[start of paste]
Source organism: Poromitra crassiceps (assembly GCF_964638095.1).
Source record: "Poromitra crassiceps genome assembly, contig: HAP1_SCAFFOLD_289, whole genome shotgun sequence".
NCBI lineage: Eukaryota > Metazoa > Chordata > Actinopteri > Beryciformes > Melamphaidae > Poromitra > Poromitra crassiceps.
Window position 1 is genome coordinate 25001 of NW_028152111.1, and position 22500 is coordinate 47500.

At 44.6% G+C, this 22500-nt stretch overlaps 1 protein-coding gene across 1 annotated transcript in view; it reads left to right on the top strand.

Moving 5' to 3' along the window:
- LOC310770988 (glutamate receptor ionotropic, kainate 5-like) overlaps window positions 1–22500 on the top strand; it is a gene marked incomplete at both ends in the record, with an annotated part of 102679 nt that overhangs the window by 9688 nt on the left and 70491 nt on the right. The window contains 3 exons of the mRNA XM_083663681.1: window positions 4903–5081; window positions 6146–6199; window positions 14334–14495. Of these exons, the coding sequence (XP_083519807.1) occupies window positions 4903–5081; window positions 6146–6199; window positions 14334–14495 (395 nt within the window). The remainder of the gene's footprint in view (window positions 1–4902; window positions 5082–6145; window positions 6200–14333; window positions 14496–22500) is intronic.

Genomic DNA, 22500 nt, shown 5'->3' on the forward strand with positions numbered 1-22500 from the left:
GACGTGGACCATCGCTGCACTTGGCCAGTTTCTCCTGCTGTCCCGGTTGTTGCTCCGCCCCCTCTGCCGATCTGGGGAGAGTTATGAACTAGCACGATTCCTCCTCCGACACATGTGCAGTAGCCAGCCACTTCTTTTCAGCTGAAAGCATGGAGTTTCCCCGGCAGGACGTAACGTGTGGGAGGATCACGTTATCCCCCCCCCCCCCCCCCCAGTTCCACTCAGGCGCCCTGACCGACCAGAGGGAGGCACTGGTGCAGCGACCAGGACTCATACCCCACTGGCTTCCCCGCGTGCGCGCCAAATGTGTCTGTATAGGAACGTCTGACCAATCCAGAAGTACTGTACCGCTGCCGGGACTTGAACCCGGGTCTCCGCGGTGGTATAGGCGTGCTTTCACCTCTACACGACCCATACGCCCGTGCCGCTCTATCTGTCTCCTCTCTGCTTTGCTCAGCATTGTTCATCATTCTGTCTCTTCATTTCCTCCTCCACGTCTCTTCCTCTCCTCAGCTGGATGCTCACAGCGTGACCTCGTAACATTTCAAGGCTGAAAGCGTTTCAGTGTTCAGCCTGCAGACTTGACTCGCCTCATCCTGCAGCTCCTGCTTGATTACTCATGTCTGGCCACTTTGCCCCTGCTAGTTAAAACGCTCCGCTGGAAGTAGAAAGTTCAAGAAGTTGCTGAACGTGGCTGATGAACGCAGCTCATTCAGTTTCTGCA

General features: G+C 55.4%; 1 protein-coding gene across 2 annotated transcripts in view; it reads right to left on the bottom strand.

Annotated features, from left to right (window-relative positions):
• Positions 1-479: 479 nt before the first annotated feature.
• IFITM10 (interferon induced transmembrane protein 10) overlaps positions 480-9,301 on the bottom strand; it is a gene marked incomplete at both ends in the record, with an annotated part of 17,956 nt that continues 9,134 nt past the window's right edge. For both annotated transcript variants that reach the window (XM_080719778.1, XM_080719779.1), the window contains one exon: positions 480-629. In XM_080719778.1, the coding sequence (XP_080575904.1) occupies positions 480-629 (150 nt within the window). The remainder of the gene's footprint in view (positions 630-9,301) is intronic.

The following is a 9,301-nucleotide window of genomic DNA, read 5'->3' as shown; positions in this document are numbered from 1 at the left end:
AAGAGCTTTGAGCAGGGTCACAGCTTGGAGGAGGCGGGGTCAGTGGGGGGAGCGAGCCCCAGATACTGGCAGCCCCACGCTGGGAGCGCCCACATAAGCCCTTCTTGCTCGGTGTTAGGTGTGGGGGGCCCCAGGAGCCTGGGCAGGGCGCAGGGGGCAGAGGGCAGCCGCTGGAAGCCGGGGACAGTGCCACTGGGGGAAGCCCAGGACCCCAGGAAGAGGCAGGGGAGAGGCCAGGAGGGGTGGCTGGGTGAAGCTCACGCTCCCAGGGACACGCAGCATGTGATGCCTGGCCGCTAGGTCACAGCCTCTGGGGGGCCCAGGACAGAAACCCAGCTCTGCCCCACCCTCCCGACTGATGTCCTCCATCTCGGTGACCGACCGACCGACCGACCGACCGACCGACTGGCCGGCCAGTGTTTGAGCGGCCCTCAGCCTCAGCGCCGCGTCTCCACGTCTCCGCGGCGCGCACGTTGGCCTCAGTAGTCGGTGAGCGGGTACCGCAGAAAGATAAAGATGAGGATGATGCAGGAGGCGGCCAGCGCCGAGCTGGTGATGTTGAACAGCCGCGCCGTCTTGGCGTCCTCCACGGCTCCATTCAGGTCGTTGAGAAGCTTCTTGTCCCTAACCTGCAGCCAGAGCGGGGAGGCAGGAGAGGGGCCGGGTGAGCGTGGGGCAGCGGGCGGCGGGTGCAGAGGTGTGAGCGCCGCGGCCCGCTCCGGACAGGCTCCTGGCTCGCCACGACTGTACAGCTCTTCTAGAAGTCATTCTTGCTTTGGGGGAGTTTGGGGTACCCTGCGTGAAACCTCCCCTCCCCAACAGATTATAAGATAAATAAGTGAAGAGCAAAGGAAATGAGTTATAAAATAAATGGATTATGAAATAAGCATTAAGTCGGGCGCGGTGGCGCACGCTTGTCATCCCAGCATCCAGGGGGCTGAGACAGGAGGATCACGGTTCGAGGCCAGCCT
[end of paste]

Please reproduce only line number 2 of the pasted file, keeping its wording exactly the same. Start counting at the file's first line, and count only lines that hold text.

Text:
Source record: "Poromitra crassiceps genome assembly, contig: HAP1_SCAFFOLD_289, whole genome shotgun sequence".